Jim Baxter was one of Scotland's greatest-ever football players, a left-footed wonder who became a Rangers icon and a leading member of the celebrated Scotland side of the 1960s. In this insightful biography, Tom Miller takes an in-depth look at the legend known as Slim Jim. Baxter joined Rangers in 1960 for a then record transfer fee of GBP 17,500 and quickly showed his worth, helping them to an incredible run of ten trophy victories between 1960 and 1965. He also played an instrumental role in Scotland's strong international run, especially playing against England, where in 1963 he scored both goals in a 2-1 victory after Scotland were reduced to ten players. And his 1967 game of keepieuppie, while waiting for teammates to get into position, in the midst of the British Home Championship has gone down in football history. Yet off the field, Baxter was a contradictory character. Though an affable man who eschewed the sectarianism that blighted Glasgow football, he was also a gambler and regularly drank to excess. After stints at Sunderland and Nottingham Forest, his football career ended with a brief spell at Rangers again. Baxter died of pancreatic cancer in 2001. In this insightful biography, lifelong fan Tom Miller brings Slim Jim and his passion for Rangers to life, capturing the halcyon days of 1960s football and charting the rise and fall of arguably the greatest footballer Scotland has ever produced.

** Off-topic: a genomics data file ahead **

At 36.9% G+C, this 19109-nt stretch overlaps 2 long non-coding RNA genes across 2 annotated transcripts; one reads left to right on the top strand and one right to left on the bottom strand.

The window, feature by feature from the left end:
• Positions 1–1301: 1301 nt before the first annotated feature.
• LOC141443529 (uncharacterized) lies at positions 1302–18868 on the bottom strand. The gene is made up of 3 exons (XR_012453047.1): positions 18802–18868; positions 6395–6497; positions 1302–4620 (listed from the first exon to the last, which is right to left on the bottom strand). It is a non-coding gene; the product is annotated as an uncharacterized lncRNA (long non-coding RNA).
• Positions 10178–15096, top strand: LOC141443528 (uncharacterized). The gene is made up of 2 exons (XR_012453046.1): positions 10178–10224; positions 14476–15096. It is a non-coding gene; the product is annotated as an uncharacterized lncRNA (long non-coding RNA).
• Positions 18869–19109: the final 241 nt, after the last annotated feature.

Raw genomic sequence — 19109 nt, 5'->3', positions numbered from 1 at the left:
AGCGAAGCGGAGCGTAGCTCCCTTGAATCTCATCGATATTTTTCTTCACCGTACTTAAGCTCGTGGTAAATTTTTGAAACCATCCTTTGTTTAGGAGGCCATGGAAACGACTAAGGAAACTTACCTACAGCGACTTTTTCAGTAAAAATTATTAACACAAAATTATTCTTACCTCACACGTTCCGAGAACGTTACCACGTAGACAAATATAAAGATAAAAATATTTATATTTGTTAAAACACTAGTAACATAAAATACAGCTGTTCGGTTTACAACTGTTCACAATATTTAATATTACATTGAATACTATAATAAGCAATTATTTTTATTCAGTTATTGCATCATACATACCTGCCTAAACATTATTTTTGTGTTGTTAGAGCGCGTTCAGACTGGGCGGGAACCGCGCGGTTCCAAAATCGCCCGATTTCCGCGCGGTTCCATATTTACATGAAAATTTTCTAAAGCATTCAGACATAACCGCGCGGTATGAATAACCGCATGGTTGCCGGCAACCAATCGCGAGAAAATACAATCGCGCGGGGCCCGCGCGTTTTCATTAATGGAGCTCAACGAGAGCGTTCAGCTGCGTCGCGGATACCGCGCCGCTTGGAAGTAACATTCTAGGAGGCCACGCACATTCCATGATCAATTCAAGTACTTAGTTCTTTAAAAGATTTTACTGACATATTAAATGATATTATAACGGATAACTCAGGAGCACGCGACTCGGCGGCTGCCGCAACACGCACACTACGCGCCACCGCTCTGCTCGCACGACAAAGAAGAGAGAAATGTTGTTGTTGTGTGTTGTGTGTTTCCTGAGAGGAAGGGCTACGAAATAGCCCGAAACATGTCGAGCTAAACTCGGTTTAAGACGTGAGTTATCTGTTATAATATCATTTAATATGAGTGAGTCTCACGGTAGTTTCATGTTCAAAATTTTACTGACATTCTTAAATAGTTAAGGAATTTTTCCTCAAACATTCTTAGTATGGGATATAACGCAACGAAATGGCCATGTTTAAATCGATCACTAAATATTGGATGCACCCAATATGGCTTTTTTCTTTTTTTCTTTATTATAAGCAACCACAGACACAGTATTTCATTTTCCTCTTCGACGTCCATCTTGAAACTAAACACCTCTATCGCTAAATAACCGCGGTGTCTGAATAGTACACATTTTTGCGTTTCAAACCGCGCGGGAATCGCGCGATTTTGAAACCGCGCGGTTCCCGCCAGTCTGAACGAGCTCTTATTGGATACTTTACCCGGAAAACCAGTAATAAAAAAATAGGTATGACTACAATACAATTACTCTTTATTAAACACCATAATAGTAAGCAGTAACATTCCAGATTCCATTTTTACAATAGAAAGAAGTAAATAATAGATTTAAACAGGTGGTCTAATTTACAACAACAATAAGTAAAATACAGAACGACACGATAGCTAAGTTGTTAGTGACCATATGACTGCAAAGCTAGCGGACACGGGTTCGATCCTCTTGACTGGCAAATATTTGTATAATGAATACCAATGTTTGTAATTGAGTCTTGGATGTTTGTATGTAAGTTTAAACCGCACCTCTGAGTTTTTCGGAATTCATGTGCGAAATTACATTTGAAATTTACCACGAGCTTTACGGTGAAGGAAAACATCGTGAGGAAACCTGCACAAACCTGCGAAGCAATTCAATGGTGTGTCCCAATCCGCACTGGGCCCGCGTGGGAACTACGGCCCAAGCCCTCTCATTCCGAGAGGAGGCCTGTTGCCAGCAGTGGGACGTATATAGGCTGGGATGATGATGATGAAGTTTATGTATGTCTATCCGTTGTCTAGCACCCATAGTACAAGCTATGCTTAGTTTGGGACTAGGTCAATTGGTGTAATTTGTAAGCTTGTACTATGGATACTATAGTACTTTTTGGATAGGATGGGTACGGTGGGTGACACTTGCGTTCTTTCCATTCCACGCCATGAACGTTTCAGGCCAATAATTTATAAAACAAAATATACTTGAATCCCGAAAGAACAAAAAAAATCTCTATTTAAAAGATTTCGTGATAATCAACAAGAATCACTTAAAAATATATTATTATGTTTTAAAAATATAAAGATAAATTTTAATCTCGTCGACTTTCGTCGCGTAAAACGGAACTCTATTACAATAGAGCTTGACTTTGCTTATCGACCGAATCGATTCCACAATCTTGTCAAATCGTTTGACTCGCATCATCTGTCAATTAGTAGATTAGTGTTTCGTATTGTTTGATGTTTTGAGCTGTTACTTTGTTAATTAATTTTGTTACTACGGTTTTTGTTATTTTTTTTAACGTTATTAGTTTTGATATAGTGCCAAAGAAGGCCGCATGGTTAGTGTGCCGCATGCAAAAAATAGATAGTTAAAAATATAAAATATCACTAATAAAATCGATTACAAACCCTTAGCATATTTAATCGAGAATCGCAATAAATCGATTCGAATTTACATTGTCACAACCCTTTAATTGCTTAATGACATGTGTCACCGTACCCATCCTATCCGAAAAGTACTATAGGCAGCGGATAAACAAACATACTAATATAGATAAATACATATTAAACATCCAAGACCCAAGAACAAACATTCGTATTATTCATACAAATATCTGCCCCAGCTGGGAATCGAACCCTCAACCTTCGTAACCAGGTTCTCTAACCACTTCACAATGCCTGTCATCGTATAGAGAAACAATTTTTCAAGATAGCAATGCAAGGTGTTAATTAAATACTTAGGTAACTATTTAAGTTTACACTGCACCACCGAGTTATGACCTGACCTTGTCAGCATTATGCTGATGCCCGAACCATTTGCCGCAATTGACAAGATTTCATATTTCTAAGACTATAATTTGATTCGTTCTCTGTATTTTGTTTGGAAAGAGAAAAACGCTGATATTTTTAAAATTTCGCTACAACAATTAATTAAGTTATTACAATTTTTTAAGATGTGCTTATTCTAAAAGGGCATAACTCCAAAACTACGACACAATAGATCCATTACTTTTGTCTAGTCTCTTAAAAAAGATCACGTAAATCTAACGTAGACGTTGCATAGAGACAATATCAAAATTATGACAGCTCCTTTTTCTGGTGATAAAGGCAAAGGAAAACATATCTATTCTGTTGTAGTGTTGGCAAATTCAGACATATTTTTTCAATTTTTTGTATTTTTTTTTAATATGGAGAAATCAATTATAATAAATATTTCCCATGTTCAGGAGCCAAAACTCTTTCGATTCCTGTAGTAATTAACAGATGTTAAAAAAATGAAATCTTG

William Pullar 'Sandy' Jardine is an Ibrox icon. Respected and revered throughout the football world and beyond, he will forever be a club legend. Sandy was the consummate professional. His silky skills, speed and ability to read the game were combined with a sense of fair play that made him truly world class. He was soon an integral part of the Rangers team and became a club legend when the Barcelona Bears won the European Cup Winners' Cup in 1972. He also played in two dramatic World Cups and won 39 caps for Scotland. Later, Edinburgh-born Sandy fulfilled another personal dream when he signed for Hearts - and his impact at Tynecastle was immense. Then, in 2012, the financial meltdown at Rangers brought Sandy back into the limelight. In those troubled times, nobody did more than Sandy Jardine to galvanise the club and its supporters, and he famously led 8,000 fans to Hampden to protest against sanctions imposed by the SFA. But in late 2012, Sandy announced that he was battling cancer, a fight he would bravely lose in April 2014. SANDY - The Authorised Biography of Sandy Jardine is the definitive story of one of football's true legends and a fitting tribute to a man who was loved and respected by family, friends and football fans wherever he went.